What exactly will happen to the Gotthard panoramic route?

What exactly will happen to the Gotthard panoramic route?

The Gotthard Base Tunnel (GBT) was officially opened to freight services in June 2016, with passenger services also travelling through the 57-kilometre-long tunnel since 11 December that year. The tunnel shortened the journey from north to south (and vice versa) by 30 minutes. But what exactly will happen to the old mountain route – now known as the Gotthard panoramic route?

SBB will continue to operate the historic mountain route so beloved of tourists, giving the tourism industry in the St. Gotthard region a major boost. For lots of leisure offers, visit sbb.ch/en/gotthard.

The legendary Gotthard.
The legendary Gotthard.

For economic and environmental reasons, the number of services running on the Gotthard panoramic route will be adjusted to meet demand. As expected, only another 500 or so passengers have been travelling from Göschenen to Airolo and back each day since the new GBT came into operation. But what does this mean for your journey to the Gotthard region?

Trains to the Gotthard region every hour.

We will continue to offer hourly services: RegioExpress (RE) trains run between Erstfeld and Bellinzona every hour, with some travelling as far as Lugano and Milan. The RE stops in Ariolo, Ambrì-Piotta, Faido, Lavorgo, Biasca and Castione-Arbedo. The modern FLIRT vehicles used have low-floor access, air conditioning and panoramic windows, so they’re perfect for excursions.

The InterRegio trains from Basel and Zurich only run as far as Erstfeld. Some InterRegio trains still continue on to Göschenen during periods of high demand (at weekends in summer and winter). An additional direct service is put on from Zurich via Göschenen and Airolo to Bellinzona in the mornings and back in the evenings at weekends from Easter to late October.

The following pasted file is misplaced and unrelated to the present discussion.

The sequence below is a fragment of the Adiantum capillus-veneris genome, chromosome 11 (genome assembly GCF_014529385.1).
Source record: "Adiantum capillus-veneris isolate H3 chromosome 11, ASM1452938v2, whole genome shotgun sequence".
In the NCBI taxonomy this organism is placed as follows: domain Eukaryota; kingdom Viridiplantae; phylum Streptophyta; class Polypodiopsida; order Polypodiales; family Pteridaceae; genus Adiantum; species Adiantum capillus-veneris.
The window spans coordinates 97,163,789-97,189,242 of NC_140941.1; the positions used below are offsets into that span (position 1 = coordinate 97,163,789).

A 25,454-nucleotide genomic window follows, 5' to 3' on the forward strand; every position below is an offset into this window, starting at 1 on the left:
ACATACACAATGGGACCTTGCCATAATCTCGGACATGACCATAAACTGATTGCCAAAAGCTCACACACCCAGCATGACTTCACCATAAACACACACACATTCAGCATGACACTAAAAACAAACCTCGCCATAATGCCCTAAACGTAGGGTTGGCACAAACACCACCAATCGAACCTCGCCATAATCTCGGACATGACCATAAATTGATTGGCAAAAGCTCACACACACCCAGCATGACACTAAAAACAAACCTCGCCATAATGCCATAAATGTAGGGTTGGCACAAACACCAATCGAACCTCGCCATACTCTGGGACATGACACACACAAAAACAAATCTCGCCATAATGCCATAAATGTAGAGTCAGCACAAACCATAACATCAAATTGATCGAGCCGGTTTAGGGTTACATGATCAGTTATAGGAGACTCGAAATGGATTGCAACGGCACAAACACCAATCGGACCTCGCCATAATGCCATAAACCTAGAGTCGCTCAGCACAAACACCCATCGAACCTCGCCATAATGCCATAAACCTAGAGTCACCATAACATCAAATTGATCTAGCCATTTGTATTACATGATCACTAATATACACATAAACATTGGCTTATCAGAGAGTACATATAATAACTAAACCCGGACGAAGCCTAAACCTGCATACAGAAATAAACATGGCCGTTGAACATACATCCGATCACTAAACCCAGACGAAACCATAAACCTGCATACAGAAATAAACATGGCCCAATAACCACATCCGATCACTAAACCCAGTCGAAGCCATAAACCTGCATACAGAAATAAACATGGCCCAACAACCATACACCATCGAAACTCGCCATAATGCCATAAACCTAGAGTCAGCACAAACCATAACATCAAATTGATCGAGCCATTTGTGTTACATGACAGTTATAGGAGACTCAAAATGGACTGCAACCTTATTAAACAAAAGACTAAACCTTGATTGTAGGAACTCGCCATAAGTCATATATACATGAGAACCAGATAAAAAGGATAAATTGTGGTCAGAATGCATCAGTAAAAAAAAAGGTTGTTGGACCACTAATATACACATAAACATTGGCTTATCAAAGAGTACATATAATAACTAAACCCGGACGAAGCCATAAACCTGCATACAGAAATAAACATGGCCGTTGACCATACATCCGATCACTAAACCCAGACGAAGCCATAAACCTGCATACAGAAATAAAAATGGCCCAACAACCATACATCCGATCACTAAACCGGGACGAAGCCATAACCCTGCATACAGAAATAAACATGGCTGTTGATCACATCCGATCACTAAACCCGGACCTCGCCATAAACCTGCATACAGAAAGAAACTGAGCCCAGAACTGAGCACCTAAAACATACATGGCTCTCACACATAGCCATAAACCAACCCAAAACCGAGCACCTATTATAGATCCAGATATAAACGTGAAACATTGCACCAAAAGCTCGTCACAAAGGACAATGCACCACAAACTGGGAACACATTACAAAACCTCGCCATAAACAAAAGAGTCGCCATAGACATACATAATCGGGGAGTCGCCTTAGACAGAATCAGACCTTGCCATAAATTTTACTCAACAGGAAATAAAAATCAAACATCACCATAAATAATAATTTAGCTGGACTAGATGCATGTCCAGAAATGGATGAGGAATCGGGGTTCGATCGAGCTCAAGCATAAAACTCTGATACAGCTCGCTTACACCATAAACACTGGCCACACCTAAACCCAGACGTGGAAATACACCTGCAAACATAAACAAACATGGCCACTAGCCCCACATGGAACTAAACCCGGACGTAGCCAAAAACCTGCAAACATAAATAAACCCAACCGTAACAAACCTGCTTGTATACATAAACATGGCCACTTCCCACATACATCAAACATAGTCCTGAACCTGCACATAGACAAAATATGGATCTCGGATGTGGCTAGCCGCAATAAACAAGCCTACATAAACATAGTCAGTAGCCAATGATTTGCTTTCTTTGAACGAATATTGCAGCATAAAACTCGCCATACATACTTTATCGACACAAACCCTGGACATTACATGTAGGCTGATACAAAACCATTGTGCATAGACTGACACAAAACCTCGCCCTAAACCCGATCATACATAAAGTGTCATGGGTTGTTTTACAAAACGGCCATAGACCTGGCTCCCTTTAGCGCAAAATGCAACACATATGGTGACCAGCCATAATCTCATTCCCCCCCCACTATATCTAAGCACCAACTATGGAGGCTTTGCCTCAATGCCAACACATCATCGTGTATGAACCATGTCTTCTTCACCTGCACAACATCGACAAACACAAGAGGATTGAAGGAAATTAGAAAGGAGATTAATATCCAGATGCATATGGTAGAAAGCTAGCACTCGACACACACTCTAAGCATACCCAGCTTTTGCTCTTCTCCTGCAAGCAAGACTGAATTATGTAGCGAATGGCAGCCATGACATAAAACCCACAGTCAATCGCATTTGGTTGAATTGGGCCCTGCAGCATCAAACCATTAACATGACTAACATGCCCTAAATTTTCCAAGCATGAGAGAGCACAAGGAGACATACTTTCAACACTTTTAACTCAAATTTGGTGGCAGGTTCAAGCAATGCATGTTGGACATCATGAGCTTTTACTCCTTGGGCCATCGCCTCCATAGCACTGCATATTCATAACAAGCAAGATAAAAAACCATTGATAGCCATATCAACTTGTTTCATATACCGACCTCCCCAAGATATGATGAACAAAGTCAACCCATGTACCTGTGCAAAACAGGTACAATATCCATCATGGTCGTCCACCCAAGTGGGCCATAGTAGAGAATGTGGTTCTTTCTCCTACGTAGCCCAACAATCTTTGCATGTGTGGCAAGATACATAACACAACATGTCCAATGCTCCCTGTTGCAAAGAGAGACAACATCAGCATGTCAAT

Gotthard Panorama Express.

The St. Gotthard region is an attractive destination for tourists from all over the world. The “Gotthard Panorama Express” is an additional service for tourists, offering a panorama coach between Flüelen and Lugano and a steamboat trip over Lake Lucerne departing from Lucerne itself. You can watch interesting presentations on local attractions, regional history and the Gotthard legend as you travel.

The Gotthard Panorama Express will operate at weekends from Easter to late October 2017 and daily from July to mid-September 2017. You can find everything you need to know at sbb.ch/en/gotthard-panorama-express

Gotthard Panorama Express
Gotthard Panorama Express

Travel south more quickly.

Scheduled trains have been using the new GBT since late 2016. The Ceneri Base Tunnel (CBT) between Bellinzona and Lugano will be put into service around four years later, substantially reducing the journey time. In 2021, the journey from Zurich to Lugano will take approximately two hours, while the journey from Zurich to Milan will take around three hours, in other words cutting an hour off the current journey times.

The alpine Gotthard line with its countless feats of technical engineering such as bridges, loop tunnels and the 1882 Gotthard summit tunnel (see blog post “Gotthard rail tunnel opening”), has now become a so-called flat route. Passenger and freight trains will travel through the 57-kilometre-long Gotthard Base Tunnel at speeds of up to 250 km/h on a section of track with no tight bends and only very slight inclines. The highest point is 550 m above sea level, the same altitude as the city of Bern.

Whatever happens, you will still be able to enjoy the Gotthard panoramic route and the legendary “Chileli vo Wasse” from three different perspectives.

Last updated: 21.6.17

 

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